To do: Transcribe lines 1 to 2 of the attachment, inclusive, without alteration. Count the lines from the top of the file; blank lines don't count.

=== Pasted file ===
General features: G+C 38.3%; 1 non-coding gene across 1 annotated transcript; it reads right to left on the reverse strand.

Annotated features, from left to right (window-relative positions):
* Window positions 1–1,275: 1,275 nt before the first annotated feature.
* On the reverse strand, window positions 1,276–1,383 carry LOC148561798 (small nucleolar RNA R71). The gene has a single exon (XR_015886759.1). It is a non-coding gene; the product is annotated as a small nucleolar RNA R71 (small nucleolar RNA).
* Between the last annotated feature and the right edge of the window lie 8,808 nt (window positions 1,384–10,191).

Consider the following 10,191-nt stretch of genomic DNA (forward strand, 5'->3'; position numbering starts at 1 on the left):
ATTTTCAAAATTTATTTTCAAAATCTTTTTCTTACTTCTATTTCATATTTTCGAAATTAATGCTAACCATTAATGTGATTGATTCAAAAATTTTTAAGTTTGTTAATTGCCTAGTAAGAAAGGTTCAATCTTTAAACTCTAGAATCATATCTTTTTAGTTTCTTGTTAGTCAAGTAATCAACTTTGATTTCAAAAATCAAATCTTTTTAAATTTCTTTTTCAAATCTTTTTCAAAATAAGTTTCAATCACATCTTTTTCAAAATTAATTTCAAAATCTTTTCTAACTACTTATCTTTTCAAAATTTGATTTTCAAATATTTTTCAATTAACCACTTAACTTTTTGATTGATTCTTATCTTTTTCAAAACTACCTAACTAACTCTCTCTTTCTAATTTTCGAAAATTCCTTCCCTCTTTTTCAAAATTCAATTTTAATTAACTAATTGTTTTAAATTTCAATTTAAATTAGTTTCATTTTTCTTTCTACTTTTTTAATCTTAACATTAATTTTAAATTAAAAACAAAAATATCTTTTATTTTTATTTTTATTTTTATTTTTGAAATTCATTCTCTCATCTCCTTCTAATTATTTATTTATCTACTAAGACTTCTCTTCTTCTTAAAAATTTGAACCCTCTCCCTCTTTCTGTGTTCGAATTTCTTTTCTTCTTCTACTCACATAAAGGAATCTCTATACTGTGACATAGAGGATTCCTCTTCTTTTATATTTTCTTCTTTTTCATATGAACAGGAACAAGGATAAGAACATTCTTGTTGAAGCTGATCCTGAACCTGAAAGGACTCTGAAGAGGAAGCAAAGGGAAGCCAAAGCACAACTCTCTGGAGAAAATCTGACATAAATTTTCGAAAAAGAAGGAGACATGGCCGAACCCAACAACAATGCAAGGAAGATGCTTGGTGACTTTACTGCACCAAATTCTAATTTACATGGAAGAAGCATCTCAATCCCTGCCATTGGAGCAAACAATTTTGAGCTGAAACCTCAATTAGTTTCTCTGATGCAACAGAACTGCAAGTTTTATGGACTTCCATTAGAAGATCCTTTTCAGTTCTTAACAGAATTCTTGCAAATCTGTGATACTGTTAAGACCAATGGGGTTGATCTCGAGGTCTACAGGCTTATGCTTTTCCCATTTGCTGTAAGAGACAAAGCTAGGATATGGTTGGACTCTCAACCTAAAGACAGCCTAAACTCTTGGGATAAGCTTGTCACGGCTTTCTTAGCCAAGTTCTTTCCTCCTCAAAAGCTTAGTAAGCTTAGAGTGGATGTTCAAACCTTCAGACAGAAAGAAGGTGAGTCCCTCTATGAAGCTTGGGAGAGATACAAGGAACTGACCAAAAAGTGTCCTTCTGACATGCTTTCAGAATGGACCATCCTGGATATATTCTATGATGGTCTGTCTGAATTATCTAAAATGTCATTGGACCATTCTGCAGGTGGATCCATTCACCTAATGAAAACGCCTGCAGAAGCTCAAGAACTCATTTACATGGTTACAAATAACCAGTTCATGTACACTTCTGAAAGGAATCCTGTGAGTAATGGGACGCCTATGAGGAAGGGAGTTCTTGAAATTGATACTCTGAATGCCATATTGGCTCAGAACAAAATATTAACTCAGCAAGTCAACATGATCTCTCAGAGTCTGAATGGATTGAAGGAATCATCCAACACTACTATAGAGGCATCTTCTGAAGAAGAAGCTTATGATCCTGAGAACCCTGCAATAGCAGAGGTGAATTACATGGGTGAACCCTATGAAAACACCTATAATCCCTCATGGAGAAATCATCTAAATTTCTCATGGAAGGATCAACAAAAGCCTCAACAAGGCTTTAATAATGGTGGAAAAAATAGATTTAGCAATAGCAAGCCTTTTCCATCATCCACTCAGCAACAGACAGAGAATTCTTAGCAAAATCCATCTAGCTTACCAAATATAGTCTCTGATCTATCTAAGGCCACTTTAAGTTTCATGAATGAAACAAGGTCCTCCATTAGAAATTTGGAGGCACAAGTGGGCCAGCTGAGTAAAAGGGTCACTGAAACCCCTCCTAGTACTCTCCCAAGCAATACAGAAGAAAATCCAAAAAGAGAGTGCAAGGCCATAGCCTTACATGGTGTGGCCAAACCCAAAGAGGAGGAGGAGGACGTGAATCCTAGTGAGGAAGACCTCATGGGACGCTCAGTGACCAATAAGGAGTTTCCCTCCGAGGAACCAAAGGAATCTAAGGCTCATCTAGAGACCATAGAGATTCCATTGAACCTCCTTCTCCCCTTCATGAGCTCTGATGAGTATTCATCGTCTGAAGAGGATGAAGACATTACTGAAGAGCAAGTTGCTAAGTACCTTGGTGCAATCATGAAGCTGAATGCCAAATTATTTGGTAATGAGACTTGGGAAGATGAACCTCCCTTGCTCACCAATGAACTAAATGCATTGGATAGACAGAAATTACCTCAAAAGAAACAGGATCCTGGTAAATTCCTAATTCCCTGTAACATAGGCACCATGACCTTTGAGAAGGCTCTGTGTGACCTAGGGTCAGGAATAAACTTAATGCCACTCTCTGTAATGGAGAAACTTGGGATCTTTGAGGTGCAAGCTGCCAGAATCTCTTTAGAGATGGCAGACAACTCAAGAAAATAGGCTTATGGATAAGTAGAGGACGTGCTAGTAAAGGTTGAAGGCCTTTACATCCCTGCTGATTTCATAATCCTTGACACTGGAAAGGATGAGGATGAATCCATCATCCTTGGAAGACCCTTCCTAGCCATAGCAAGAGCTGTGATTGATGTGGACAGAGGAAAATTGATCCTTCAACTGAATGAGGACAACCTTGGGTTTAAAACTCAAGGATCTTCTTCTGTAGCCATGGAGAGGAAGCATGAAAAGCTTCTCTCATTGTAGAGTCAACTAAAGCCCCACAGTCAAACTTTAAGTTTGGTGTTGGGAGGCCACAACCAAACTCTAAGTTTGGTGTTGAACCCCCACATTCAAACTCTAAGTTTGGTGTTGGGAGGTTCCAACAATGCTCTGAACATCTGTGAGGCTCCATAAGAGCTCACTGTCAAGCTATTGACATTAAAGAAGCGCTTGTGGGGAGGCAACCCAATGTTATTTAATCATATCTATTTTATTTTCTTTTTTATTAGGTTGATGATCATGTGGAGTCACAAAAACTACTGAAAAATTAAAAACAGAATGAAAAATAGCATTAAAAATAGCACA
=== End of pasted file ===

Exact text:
General features: G+C 38.3%; 1 non-coding gene across 1 annotated transcript; it reads right to left on the reverse strand.

Annotated features, from left to right (window-relative positions):